Results for 'Place (Philosophy'

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  1.  73
    Identifying the Mind: Selected Papers of U. T. Place.Ullin T. Place (ed.) - 2003 - Oxford University Press.
    This is the one and only book by the pioneer of the identity theory of mind. The collection focuses on Place's philosophy of mind and his contributions to neighboring issues in metaphysics and epistemology. It includes an autobiographical essay as well as a recent paper on the function and neural location of consciousness.
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  2. Conversation in Place and About Place: Response to Chimakonam, “Conversational Philosophy as a New School of Thought in African Philosophy: A Conversation with Bruce Janz on the Concept of “Philosophical Space”.Bruce Janz - 2016 - Journal of World Philosophies 1 (1).
    I respond to Jonathan Chimakonam’s paper in which he presents an approach to dialogue in philosophical space, and raises questions about my own approach. I raise four questions to his understanding of conversation. First, I ask him for more details on his conception of conversation. Second, what happens if not everyone cares to enter into conversation? Third, is conversation a prerequisite to philosophy, or a part of philosophy? And fourth, how does wonder fit into conversation in and about place?
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  3.  35
    Cities and the Place of Philosophy.James Conlon - 1999 - Philosophy in the Contemporary World 6 (3/4):43-49.
    This essay takes seriously Heidegger’s claim that a given place influences what gets built in it, which both expresses and creates how we dwell in that place. This in turn is a guiding metaphor for how we think about ourselves as dwellers, which for Heidegger is the true nature of philosophy. I argue that philosophy itself is most fully supported in an urban, city environment.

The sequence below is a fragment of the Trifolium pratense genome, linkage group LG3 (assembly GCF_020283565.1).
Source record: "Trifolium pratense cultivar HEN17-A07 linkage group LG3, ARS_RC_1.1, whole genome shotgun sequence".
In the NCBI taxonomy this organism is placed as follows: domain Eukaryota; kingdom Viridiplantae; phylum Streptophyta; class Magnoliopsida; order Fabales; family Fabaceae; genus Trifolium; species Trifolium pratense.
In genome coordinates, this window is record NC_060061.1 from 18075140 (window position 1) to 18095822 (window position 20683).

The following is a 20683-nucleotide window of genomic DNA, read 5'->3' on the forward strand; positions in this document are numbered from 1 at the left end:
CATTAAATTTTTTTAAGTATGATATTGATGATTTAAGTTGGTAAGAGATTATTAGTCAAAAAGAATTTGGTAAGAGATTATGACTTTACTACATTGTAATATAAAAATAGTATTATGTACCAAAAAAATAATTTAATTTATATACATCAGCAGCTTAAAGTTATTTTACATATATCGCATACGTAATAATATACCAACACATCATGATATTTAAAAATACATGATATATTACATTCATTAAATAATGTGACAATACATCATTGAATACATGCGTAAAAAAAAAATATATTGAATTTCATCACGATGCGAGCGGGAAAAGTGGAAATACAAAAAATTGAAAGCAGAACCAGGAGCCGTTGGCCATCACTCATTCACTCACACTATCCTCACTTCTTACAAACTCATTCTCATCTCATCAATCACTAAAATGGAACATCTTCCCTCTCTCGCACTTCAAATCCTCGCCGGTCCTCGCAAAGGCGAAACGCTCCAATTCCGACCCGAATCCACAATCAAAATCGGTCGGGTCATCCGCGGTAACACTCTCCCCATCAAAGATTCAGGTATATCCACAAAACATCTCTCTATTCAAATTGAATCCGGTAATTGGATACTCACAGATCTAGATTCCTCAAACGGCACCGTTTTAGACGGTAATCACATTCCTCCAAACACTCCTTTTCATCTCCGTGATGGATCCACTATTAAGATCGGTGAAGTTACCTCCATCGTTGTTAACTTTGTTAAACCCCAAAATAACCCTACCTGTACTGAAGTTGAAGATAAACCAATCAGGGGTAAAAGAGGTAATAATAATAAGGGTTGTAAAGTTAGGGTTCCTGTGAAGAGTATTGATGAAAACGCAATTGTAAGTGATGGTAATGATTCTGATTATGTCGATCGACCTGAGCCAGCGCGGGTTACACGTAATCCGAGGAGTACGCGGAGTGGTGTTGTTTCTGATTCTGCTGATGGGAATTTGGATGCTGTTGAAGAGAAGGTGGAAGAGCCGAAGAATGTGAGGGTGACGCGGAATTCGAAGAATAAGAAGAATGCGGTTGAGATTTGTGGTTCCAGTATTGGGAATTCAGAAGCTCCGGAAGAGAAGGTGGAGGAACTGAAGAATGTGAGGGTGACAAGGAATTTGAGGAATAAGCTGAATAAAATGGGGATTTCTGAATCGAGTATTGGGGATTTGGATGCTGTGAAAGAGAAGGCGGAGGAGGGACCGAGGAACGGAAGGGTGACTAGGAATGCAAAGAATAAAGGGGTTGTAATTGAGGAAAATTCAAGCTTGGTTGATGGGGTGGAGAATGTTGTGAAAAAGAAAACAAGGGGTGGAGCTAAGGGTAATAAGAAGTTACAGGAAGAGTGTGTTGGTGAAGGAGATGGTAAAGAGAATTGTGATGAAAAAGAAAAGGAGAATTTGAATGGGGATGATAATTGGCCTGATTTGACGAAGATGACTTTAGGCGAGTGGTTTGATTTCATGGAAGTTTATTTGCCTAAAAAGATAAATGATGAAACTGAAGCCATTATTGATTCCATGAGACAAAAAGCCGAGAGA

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  4.  31
    God's Place in Philosophy (Non in Philosophia Recurrere Est Ad Deum).Nicholas Rescher - 2000 - Philosophy and Theology 12 (1):95-105.
    (1) Diametrically opposed standpoints can be maintained regarding God’s place in philosophy, namely that God has a central place here and, contrariwise, that philosophers should do their explanatory work without recourse to God. (2) The distinction between theistic and naturalistic issues is crucial here, because (3) the naturalistic sphere is substantially secular in orientation and is, in general, explanatorily closed. (4) A recourse to theistic considerations is not in order in the naturalistic domain insofar as the issues are (...)
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  5.  9
    The Place of Wisdom In the Philosophy of Religion.Mehmet Önal - 2008 - Proceedings of the Xxii World Congress of Philosophy 45:239-250.
    In this paper, I will try to make clear that aspect of wisdom which relates to the practical application of revealed commands through prophetic practices and traditions of the other founders of religions. Here, I also refer to the wisdom in the Qur’an and the Old and New Testaments of the Bible as examples of the use of this concept in religion. Although both philosophy and religion require using the form of wisdom within a holistic approach, in the course of (...)
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  6.  16
    Philosophy in an African Place.Bruce B. Janz - 2009 - Lexington Books.
    Introduction: Philosophy-in-place -- Tradition in the periphery -- Questioning reason -- Wisdom is actually thought -- Culture and the problem of universality -- Listening to language -- Practicality : African philosophy's debts and duties -- Locating African philosophy.
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  7.  18
    Brentano and His Place in Austrian Philosophy.Edgar Morscher - 1978 - Grazer Philosophische Studien 5:1-10.
    The first part of this paper summarizes what I take to be the most important doctrines of Brentano's philosophy. The second part investigates the possible meanings of the term 'Austrian philosophy'. The third part attempts to say something about Brentano's place in Austrian philosophy -- whatever that may be --, while the fourth part focuses on a problem in which I am especially interested. The paper closes with a proposal for what the expression 'Austrian philosophy' could mean.